COVID-19 Evidence Alerts
from McMaster PLUSTM

Current best evidence for clinical care (more info)

Primary Prevention Anderson EJ, Creech CB, Berthaud V, et al. Evaluation of mRNA-1273 Vaccine in Children 6 Months to 5 Years of Age. N Engl J Med. 2022 Nov 3;387(18):1673-1687. doi: 10.1056/NEJMoa2209367. Epub 2022 Oct 19.
PICO Terms
adverse reactions; safety (O) any infection (O) asymptomatic infection (O) children (P) fully vaccinated (I/C) geometric mean titres (O) healthy (P) immunogenicity (O) neutralizing antibodies (O) omicron; B.1.1.529; variant of concern; VOC (P) pediatric (P) placebo (I/C) previously infected (P) reactogenicity (O) SARS-CoV-2 spike protein-binding antibodies (O) Spikevax; Moderna vaccine; mRNA-1273 SARS-CoV-2; ModernaTX; mRNA (I/C) symptomatic infection (O) vaccine efficacy (O)
Demographic Information
Female Male
Alaska Native Asian BIPOC Black Hispanic Indigenous Latino Multiracial Native American, American Indian Native Hawaiian or other Pacific Islander non-Hispanic white White

BACKGROUND: The safety, reactogenicity, immunogenicity, and efficacy of the mRNA-1273 coronavirus disease 2019 (Covid-19) vaccine in young children are unknown.

METHODS: Part 1 of this ongoing phase 2-3 trial was open label for dose selection; part 2 was an observer-blinded, placebo-controlled evaluation of the selected dose. In part 2, we randomly assigned young children (6 months to 5 years of age) in a 3:1 ratio to receive two 25-µg injections of mRNA-1273 or placebo, administered 28 days apart. The primary objectives were to evaluate the safety and reactogenicity of the vaccine and to determine whether the immune response in these children was noninferior to that in young adults (18 to 25 years of age) in a related phase 3 trial. Secondary objectives were to determine the incidences of Covid-19 and severe acute respiratory syndrome coronavirus 2 infection after administration of mRNA-1273 or placebo.

RESULTS: On the basis of safety and immunogenicity results in part 1 of the trial, the 25-µg dose was evaluated in part 2. In part 2, 3040 children 2 to 5 years of age and 1762 children 6 to 23 months of age were randomly assigned to receive two 25-µg injections of mRNA-1273; 1008 children 2 to 5 years of age and 593 children 6 to 23 months of age were randomly assigned to receive placebo. The median duration of follow-up after the second injection was 71 days in the 2-to-5-year-old cohort and 68 days in the 6-to-23-month-old cohort. Adverse events were mainly low-grade and transient, and no new safety concerns were identified. At day 57, neutralizing antibody geometric mean concentrations were 1410 (95% confidence interval [CI], 1272 to 1563) among 2-to-5-year-olds and 1781 (95% CI, 1616 to 1962) among 6-to-23-month-olds, as compared with 1391 (95% CI, 1263 to 1531) among young adults, who had received 100-µg injections of mRNA-1273, findings that met the noninferiority criteria for immune responses for both age cohorts. The estimated vaccine efficacy against Covid-19 was 36.8% (95% CI, 12.5 to 54.0) among 2-to-5-year-olds and 50.6% (95% CI, 21.4 to 68.6) among 6-to-23-month-olds, at a time when B.1.1.529 (omicron) was the predominant circulating variant.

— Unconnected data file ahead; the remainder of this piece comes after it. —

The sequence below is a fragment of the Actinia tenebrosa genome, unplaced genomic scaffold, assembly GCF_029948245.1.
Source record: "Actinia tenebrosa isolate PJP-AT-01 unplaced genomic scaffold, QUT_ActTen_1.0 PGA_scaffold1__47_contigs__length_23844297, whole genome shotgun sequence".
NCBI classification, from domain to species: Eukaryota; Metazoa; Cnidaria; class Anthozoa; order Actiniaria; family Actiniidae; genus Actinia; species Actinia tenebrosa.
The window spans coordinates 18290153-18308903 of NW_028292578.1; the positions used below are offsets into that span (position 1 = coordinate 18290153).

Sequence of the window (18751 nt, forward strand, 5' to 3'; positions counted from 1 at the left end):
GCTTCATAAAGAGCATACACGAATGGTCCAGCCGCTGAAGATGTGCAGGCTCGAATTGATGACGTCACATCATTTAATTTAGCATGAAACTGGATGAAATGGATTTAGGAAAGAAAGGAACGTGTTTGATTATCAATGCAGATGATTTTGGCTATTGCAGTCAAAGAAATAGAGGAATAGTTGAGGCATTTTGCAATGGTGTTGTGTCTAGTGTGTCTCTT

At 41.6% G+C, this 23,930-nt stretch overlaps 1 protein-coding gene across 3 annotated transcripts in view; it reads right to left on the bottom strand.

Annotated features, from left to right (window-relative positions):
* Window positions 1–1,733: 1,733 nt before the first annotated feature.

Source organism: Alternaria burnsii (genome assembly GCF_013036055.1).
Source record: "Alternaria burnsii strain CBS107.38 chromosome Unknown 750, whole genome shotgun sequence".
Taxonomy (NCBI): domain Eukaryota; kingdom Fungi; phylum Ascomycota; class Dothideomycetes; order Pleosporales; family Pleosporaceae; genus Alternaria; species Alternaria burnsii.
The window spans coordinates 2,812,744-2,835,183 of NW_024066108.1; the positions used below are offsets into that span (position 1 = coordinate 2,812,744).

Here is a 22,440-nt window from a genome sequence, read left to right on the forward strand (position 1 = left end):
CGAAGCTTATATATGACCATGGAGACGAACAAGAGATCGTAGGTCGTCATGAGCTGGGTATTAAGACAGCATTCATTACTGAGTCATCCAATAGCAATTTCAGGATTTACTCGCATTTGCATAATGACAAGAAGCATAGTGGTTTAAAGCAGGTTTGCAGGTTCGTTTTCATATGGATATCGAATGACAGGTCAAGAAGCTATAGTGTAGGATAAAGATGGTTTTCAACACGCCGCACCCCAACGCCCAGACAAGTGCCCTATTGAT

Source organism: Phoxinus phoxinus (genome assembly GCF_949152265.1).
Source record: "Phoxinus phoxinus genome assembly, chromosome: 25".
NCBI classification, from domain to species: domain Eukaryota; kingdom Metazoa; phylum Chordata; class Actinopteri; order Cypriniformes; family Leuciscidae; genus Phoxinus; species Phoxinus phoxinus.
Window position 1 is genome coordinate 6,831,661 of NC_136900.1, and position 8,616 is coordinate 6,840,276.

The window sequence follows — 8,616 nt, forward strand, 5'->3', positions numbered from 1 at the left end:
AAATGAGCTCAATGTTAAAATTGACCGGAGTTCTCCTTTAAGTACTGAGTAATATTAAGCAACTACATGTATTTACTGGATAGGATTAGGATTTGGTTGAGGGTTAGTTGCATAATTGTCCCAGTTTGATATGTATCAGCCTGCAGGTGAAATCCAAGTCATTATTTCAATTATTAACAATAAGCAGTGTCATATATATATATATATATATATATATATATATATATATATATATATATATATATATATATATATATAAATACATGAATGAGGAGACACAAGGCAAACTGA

CONCLUSIONS: Two 25-µg doses of the mRNA-1273 vaccine were found to be safe in children 6 months to 5 years of age and elicited immune responses that were noninferior to those in young adults. (Funded by the Biomedical Advanced Research and Development Authority and National Institute of Allergy and Infectious Diseases; KidCOVE number, NCT04796896.).

Discipline / Specialty Area Score
Pediatrics (General)
Public Health
Infectious Disease
Comments from MORE raters

Pediatrics (General) rater

Extremely important study.